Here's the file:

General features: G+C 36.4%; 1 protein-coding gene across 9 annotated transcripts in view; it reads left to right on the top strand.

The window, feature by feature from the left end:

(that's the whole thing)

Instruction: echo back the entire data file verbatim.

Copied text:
General features: G+C 36.4%; 1 protein-coding gene across 9 annotated transcripts in view; it reads left to right on the top strand.

The window, feature by feature from the left end: